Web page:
Identification of a Polyketide Synthase Gene in the Synthesis of Phleichrome of the Phytopathogenic Fungus Cladosporium phlei.

So KK, Chung YJ, Kim JM, Kim BT, Park SM, Kim DH - Mol. Cells (2015)

LC-MS analysis of phleichrome in recombinant C. parasitica. (A) TLC analysis of the ethyl acetate extracted pigment is shown. Lanes 1–4 show sample preparations from wild-type C. parasitica and three representative transformants (TNF#44, #16, and #56). Lane 5 shows purified phleichrome from previous studies (Lee et al., 2007) as a control. The arrow indicates the expected spot for phleichrome. (B) LCMS analysis of the methanol extract of the corresponding spots on the TLC plate. LC-MS profile of the extract from the representative recombinant C. parasitica (TNF#16) expressing the Cppks1 gene (ii) was compared to the profile of the extract from wild-type C. parasitica (iii) and the phleichrome standard (i). Note that the new peak corresponding to the retention time of purified phleichrome is marked by an asterisk. Mass analysis of the corresponding peak (*) from the recombinant C. parasitica matched that of the purified phleichrome.
© Copyright Policy
Related In: Results  -  Collection

License
Show All Figures
getmorefigures.php?uid=PMC4697002&req=5

f4-molce-38-12-1105: LC-MS analysis of phleichrome in recombinant C. parasitica. (A) TLC analysis of the ethyl acetate extracted pigment is shown. Lanes 1–4 show sample preparations from wild-type C. parasitica and three representative transformants (TNF#44, #16, and #56). Lane 5 shows purified phleichrome from previous studies (Lee et al., 2007) as a control. The arrow indicates the expected spot for phleichrome. (B) LCMS analysis of the methanol extract of the corresponding spots on the TLC plate. LC-MS profile of the extract from the representative recombinant C. parasitica (TNF#16) expressing the Cppks1 gene (ii) was compared to the profile of the extract from wild-type C. parasitica (iii) and the phleichrome standard (i). Note that the new peak corresponding to the retention time of purified phleichrome is marked by an asterisk. Mass analysis of the corresponding peak (*) from the recombinant C. parasitica matched that of the purified phleichrome.
Mentions: Because phleichrome is responsible for the characteristic deep red pigmentation in the mycelia and culture medium, we looked for changes in the colour of colonies in single-spored transformants. As shown in Fig. 3, two colonies became pinkish over time, in contrast to the original orange colour, as culture aged. However, no discernible changes in any of the other characteristics, including growth rate and sporulation, were observed in these transformants. Therefore, we assessed the presence of phleichrome in these selected transformants. TLC analysis using an EtOAc extract of the mycelia revealed the presence of yellowish pigment at an Rf value of 0.24, the same Rf as for purified phleichrome (Fig. 4A). However, these pigments were also present in wild-type C. parasitica. These results indicated that TLC was not sensitive enough to differentiate phleichrome from other residual pigments, such as skyrin and oxyskyrin. The amount of heterologous phleichrome produced may also have been too low for detection by TLC.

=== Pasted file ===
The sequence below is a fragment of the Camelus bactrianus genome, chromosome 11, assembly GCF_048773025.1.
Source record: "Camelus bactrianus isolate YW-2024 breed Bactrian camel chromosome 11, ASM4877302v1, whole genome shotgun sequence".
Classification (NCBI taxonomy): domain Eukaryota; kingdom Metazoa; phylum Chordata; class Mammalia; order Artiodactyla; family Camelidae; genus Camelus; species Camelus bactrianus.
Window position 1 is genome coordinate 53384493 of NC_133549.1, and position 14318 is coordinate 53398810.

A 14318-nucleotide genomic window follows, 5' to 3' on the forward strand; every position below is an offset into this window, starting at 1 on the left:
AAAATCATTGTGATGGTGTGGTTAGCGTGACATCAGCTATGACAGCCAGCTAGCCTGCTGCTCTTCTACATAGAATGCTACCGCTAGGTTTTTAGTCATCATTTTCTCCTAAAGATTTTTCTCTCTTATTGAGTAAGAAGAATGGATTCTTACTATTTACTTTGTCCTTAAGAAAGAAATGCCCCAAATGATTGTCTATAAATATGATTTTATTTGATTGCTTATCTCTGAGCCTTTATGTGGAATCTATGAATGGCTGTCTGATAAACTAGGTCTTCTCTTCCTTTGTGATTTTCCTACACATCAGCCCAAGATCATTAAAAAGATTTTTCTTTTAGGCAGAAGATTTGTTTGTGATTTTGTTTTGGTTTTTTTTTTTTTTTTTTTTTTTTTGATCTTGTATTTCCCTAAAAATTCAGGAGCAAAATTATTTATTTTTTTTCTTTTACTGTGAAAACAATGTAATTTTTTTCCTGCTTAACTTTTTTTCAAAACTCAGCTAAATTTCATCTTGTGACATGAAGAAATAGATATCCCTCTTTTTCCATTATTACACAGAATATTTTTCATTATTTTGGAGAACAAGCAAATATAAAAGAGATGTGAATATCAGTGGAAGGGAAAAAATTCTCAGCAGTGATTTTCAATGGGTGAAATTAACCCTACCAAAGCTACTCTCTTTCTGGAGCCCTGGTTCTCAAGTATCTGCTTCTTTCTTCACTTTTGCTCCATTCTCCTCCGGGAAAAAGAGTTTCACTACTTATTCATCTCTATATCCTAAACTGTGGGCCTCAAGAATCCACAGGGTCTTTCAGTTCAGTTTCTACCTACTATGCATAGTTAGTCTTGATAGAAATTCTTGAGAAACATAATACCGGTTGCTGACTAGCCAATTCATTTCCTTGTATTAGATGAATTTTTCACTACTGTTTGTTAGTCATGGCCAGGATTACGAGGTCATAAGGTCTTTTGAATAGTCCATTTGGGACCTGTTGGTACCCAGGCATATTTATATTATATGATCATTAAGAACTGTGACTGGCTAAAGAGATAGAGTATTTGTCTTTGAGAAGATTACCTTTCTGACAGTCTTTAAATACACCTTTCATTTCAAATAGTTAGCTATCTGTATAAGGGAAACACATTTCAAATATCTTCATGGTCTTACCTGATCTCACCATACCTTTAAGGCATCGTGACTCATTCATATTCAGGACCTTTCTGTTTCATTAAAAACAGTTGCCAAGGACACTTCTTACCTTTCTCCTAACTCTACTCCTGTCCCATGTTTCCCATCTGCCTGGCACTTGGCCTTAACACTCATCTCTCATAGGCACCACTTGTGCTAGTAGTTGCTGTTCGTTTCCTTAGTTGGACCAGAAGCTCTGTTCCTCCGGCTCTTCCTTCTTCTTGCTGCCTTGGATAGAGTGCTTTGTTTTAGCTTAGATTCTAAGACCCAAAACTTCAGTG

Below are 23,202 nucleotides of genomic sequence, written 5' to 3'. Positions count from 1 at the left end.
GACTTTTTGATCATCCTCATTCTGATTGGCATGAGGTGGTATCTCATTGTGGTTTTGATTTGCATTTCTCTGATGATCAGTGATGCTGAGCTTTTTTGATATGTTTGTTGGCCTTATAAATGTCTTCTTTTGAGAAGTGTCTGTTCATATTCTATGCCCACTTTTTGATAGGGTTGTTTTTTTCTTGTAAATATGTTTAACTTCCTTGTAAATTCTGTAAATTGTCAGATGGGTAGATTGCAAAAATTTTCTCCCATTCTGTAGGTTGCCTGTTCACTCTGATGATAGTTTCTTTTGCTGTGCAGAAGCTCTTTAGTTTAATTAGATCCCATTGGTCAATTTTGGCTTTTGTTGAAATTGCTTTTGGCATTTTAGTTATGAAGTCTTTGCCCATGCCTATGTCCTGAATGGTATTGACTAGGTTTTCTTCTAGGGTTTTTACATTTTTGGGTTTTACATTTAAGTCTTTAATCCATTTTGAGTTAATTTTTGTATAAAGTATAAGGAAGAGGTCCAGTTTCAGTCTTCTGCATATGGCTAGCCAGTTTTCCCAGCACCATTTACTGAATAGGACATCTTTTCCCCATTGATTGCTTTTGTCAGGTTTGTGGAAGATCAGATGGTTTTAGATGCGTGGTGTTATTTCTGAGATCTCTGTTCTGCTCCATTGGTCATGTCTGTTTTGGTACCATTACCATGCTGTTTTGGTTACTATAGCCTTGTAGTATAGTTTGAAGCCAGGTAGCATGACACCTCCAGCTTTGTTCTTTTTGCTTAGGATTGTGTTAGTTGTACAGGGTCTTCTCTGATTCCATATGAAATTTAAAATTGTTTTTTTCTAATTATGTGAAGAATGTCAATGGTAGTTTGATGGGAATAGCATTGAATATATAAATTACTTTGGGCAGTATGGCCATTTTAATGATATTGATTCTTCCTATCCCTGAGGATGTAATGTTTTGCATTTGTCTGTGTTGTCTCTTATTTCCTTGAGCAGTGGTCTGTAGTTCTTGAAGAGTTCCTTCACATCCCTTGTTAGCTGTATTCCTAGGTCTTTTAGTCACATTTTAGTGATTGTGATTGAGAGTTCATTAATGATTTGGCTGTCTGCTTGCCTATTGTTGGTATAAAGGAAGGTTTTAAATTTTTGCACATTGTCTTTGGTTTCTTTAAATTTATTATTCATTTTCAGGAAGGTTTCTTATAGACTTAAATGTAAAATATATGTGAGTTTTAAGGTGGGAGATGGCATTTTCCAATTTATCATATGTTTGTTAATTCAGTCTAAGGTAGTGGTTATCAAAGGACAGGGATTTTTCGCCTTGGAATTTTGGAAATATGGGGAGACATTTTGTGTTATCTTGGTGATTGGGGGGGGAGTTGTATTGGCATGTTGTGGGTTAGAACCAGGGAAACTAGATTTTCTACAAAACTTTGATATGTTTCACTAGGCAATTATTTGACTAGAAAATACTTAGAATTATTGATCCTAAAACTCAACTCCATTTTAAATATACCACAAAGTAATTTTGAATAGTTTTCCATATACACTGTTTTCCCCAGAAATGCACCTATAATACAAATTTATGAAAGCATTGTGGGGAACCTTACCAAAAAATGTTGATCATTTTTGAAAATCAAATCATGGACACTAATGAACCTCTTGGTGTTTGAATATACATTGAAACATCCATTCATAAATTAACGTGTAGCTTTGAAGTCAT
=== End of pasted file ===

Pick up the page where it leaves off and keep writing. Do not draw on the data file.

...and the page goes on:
Bottom Line: Based on in silico analysis of cloned genes, we hypothesized that the non-reducing PKS gene, Cppks1, is involved in phleichrome biosynthesis.In addition, heterologous expression of the Cppks1 gene in Cryphonectria parasitica resulted in the production of phleichrome.These results provide convincing evidence that the Cppks1 gene is responsible for the biosynthesis of phleichrome.

View Article: PubMed Central - PubMed

Affiliation: Institute for Molecular Biology and Genetics, Chonbuk National University, Jeonju 561-756, Korea.

ABSTRACT
Phleichrome, a pigment produced by the phytopathogenic fungus Cladosporium phlei, is a fungal perylenequinone whose photodynamic activity has been studied intensively. To determine the biological function of phleichrome and to engineer a strain with enhanced production of phleichrome, we identified the gene responsible for the synthesis of phleichrome. Structural comparison of phleichrome with other fungal perylenequinones suggested that phleichrome is synthesized via polyketide pathway. We recently identified four different polyketide synthase (PKS) genes encompassing three major clades of fungal PKSs that differ with respect to reducing conditions for the polyketide product. Based on in silico analysis of cloned genes, we hypothesized that the non-reducing PKS gene, Cppks1, is involved in phleichrome biosynthesis. Increased accumulation of Cppks1 transcript was observed in response to supplementation with the application of synthetic inducer cyclo-(l-Pro-l-Phe). In addition, heterologous expression of the Cppks1 gene in Cryphonectria parasitica resulted in the production of phleichrome. These results provide convincing evidence that the Cppks1 gene is responsible for the biosynthesis of phleichrome.

No MeSH data available.


Related in: MedlinePlus